January is a time for new starts and looking forward to what the next 12 months will bring. If this means buying your first home then it looks like 2018 could be a good year for you.
So, why do things look good for first-time buyers looking to take the first step onto the property ladder this year? Well, there are a number of trends that will seemingly make buying a new home that little bit easier and more affordable.
More new homes
Towards the end of 2017 figures indicated housebuilding had reached a peak last seen nine years ago, with 217,000 additional homes entering the market in 2017, a considerable increase on 2016 figures.
These additional new properties have taken some of the pressure off the housing market, which has limited house price increases, making new homes more affordable for first-time buyers. Many predictions indicate pressure on housing supply will reduce even further as more homes are built, following the support for housebuilders announced by the chancellor in his November Budget.
Stamp duty cuts
While there has been significant debate about how effective the first-time buyer stamp duty cut will be, the simple fact is the abolition of the tax has provided improved conditions for first-time buyers.
The move is expected to save 80 per cent of first-time buyers up to £5,000, which will come in very handy when it comes to signing on the dotted line for a new home.
Interest rate stagnation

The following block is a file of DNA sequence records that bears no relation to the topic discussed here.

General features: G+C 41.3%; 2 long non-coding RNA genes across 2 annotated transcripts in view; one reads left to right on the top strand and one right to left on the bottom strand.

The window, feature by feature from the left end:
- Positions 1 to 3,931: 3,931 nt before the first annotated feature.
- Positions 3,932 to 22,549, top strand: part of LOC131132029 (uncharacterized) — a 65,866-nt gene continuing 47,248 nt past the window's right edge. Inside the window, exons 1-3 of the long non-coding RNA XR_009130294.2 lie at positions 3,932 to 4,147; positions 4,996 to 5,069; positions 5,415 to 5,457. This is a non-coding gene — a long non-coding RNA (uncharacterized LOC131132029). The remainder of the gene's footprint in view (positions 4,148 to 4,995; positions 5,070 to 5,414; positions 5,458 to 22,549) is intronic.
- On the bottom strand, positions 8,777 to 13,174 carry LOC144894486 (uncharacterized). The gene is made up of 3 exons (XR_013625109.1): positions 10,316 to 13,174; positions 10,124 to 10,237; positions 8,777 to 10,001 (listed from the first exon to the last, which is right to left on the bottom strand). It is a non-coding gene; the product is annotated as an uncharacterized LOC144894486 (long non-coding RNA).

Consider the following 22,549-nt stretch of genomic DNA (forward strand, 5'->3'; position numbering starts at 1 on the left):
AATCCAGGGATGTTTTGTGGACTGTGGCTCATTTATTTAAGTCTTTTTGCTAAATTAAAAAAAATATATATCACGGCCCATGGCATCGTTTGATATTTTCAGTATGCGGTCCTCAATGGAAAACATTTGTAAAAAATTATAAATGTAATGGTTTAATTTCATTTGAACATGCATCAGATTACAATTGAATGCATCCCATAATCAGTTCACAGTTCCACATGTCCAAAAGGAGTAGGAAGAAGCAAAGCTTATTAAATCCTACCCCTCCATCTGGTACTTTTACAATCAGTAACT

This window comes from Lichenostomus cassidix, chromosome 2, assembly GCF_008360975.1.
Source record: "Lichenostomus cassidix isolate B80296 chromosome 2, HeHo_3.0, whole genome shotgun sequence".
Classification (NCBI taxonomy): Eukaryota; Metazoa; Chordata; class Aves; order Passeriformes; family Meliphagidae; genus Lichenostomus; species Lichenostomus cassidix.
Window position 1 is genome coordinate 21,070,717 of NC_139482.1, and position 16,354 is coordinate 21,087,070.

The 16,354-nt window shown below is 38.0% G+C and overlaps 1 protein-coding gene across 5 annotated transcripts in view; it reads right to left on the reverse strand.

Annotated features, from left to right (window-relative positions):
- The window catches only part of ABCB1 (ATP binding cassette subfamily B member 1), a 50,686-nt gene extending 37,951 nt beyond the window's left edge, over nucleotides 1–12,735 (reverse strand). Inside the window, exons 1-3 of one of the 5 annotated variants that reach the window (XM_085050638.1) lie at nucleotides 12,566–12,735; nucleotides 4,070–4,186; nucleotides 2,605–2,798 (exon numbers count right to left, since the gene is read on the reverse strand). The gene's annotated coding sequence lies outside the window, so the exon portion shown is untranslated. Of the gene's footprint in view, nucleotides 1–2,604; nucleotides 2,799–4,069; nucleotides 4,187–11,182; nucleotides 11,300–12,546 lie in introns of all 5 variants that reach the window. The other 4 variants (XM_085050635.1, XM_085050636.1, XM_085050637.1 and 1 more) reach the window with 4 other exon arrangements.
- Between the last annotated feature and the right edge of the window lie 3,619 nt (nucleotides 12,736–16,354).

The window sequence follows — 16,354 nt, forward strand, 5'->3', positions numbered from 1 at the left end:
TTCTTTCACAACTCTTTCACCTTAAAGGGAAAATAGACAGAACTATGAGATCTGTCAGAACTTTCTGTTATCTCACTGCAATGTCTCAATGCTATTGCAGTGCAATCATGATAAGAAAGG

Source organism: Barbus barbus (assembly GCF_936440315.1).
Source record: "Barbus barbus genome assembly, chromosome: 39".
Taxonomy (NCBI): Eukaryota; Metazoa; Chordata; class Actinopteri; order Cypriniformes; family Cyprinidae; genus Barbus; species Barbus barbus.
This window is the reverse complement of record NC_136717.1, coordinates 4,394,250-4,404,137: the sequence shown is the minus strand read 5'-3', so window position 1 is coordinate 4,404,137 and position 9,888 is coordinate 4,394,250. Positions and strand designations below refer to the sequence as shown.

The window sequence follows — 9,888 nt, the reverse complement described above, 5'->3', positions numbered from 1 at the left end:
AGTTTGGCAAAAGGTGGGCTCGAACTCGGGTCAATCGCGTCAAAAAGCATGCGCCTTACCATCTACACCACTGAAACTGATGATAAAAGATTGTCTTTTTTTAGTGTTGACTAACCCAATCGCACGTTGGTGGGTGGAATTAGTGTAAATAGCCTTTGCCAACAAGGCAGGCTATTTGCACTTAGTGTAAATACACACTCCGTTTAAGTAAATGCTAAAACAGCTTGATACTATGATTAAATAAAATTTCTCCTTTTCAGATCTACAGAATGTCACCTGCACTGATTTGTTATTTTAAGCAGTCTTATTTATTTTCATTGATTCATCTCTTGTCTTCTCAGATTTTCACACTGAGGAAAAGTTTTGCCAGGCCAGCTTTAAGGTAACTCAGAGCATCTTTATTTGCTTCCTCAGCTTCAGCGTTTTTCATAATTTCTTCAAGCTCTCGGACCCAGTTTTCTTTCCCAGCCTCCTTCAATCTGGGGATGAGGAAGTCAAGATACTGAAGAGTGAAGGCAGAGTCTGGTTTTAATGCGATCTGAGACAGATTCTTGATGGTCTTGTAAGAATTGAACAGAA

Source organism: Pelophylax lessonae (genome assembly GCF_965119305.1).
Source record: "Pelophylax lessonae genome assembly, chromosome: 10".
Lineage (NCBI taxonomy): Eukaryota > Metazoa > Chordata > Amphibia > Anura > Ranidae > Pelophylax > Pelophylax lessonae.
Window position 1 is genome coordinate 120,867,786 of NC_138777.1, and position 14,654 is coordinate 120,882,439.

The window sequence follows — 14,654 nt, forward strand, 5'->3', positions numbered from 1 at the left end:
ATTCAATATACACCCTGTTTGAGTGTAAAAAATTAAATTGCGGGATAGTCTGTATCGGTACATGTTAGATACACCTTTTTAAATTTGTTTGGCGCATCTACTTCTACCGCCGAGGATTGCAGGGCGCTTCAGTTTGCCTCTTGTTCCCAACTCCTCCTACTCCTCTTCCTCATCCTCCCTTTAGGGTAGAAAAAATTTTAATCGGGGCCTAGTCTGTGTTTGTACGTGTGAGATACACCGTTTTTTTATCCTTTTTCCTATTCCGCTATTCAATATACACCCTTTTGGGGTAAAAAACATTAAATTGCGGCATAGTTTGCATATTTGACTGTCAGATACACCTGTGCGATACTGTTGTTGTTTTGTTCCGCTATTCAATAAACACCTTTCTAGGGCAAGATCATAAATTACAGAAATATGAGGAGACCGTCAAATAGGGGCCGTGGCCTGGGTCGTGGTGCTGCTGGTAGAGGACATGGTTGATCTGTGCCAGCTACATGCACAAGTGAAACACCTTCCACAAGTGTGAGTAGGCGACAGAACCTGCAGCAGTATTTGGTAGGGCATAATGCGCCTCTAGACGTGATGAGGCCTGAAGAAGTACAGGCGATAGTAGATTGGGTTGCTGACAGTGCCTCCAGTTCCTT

While interest rates were increased for the first time in a decade at the end of 2017 and another 0.25 per cent increase is expected in the early months of 2018, there is still hope for first-time buyers when it comes to interest rates and their impact on mortgage lending.
An increase to an interest rate of 0.75 per cent will have a minor impact on tracker mortgages, but the majority of first-time buyers will plump for a fixed rate mortgage that will not be impacted by rate rises. It is predicted that mortgages will remain accessible and affordable for those looking to make their first move onto the property ladder.
To take a look at the latest mortgage deals, use our mortgage calculator, created with the Mortgage Advice Bureau.
Buy-to-let investment waning
In recent years first-time buyers in many regions have been locked in a battle with buy-to-let investors for traditional start-up homes, which has seen people lose out on their first homes. However, 2018 looks set to be different, thanks to a reduction in landlord investment.
The Council of Mortgage Lenders believes less than 80,000 homes will be purchased using buy-to-let investment in 2018, much lower than the 120,000 recorded in 2015. Much of this is down to increasing taxes on landlords and tougher lending criteria for those looking to rent out a property purchase.
These conditions, combined with the end of stamp duty, the limited impact of interest rate rises and the increased rate of construction, should give first-time buyers the advantage once again when it comes to buying a new home in 2018.